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Spielberg Freya; Branson, Bernard M.; Goldbaum, Gary M.; Lockhart, David; Kurth, Ann; Celum, Connie L.; Rossini, Anthony; Critchlow, Cathy W.; Wood, Robert W.
JAIDS Journal of Acquired Immune Deficiency Syndromes: March 1st, 2003
EPIDEMIOLOGY AND SOCIAL SCIENCE: PDF Only
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Objective:To determine strategies to overcome barriers to HIV testing among persons at risk.

Methods:We developed a survey that elicited testing motivators, barriers, and preferences for new strategies among 460 participants at a needle exchange, three sex venues for men who have sex with men, and a sexually transmitted disease clinic.

Results:Barriers to testing included factors influenced by individual concern (fear and discrimination); by programs, policies, and laws (named reporting and inability to afford treatment); and by counseling and testing strategies (dislike of counseling, anxiety waiting for results, and venipuncture). The largest proportions of participants preferred rapid testing strategies, including clinic-based testing (27%) and home selftesting (20%); roughly equal proportions preferred oral fluid testing (18%), urine testing (17%), and standard blood testing (17%). One percent preferred home specimen collection. Participants who had never tested before were significantly more likely to prefer home self-testing compared with other strategies. Blacks were significantly more likely to prefer urine testing.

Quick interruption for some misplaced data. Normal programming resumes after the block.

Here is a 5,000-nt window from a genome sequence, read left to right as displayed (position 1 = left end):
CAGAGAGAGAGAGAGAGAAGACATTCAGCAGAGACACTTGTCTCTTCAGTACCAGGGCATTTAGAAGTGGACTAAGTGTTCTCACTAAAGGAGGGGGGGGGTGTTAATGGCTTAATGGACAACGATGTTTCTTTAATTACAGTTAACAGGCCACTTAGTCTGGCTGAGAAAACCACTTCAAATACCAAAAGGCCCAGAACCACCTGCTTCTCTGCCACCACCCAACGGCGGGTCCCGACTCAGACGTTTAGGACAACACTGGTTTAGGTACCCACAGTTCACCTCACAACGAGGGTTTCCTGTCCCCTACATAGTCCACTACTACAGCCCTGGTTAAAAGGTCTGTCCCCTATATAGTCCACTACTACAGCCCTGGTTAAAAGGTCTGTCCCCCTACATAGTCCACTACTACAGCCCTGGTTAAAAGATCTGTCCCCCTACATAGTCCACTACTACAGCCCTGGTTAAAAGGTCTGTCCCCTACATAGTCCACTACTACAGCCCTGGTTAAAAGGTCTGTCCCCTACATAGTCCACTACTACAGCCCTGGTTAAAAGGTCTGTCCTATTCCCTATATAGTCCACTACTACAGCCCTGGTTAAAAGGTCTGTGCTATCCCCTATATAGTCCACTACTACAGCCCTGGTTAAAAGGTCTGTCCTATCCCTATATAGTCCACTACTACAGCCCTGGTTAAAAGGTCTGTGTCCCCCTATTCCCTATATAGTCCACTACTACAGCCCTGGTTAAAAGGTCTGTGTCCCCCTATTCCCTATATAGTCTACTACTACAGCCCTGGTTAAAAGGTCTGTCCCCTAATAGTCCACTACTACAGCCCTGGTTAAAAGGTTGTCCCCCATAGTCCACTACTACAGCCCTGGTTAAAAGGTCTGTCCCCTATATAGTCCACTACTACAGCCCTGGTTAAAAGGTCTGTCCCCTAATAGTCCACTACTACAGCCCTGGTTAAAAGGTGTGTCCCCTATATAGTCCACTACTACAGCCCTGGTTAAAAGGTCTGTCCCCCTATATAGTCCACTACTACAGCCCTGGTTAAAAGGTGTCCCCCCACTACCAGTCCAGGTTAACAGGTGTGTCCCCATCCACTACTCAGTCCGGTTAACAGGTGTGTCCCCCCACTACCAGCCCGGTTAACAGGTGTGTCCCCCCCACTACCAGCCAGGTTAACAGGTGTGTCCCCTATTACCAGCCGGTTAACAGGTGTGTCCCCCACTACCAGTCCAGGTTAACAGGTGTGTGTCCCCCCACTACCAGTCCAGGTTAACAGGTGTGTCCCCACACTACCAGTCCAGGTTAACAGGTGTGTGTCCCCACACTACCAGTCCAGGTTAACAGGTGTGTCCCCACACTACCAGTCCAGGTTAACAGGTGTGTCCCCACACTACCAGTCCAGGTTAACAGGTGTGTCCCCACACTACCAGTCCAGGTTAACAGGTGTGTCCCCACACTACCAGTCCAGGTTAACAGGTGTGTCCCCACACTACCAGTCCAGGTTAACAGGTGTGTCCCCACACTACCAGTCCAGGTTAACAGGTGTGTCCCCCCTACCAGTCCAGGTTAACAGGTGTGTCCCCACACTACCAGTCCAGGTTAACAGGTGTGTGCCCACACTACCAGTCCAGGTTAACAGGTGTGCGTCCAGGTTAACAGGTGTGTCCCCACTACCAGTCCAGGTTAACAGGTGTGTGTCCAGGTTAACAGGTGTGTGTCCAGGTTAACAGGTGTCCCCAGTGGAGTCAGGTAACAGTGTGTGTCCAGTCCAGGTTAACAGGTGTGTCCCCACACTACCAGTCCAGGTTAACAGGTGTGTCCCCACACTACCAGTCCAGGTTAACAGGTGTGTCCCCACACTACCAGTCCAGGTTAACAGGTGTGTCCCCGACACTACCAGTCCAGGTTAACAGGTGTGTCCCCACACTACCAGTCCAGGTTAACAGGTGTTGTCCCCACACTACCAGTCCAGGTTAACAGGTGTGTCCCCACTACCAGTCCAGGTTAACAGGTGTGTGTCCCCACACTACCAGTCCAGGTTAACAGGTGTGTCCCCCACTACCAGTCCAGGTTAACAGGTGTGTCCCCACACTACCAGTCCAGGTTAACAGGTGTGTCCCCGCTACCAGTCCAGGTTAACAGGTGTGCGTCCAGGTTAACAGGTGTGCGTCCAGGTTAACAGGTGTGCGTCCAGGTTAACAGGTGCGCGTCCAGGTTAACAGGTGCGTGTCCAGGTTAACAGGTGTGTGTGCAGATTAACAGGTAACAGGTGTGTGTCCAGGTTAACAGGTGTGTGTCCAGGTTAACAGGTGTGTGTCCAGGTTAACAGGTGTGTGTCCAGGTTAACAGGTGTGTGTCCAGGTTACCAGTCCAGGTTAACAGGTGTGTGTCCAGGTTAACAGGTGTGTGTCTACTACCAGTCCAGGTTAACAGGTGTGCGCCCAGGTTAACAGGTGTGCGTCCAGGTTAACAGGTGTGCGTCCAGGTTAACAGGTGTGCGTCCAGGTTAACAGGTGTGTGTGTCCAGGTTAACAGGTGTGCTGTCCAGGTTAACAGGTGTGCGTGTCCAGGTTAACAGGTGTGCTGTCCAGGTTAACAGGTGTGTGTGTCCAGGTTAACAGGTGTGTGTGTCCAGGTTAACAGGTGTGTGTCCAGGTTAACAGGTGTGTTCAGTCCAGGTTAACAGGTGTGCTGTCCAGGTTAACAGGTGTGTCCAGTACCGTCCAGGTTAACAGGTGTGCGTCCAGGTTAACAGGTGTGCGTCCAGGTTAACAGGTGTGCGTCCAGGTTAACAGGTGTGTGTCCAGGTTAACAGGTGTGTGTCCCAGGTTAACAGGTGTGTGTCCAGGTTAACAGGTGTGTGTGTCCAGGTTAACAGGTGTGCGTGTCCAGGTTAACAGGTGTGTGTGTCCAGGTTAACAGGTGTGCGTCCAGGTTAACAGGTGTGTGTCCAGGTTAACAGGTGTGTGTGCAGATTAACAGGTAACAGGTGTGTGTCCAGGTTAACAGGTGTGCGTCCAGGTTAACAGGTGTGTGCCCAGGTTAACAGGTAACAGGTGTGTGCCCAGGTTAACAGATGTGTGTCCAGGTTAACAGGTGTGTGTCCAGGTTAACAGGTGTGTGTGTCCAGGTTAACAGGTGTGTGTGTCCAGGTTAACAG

Conclusions:Strategies for improving acceptance of HIV counseling and testing include information about access to anonymous testing and early treatment. Expanding options for rapid testing, urine testing, and home self-testing; providing alternatives to venipuncture; making pretest counseling optional; and allowing telephone results disclosure may encourage more persons to learn their HIV status.

This study was supported by a grant from the University of Washington Center for AIDS Research New Investigator Award No. AI27757 and from cooperative agreement No. R18/CCR015258-01 with the Centers for Disease Control and Prevention. Time to prepare this manuscript was supported by a grant from the National Institute for Drug Abuse (K08 DA00472-01).

Address correspondence and reprint requests to Freya Spielberg, Center for AIDS and STD, PO Box 359931, 325 9th Avenue, 3EC44 Seattle, WA 98104-2499; e-mail: freya@u.washington.edu.

Manuscript received January 18, 2002; accepted September 20, 2002.

© 2003 Lippincott Williams & Wilkins, Inc.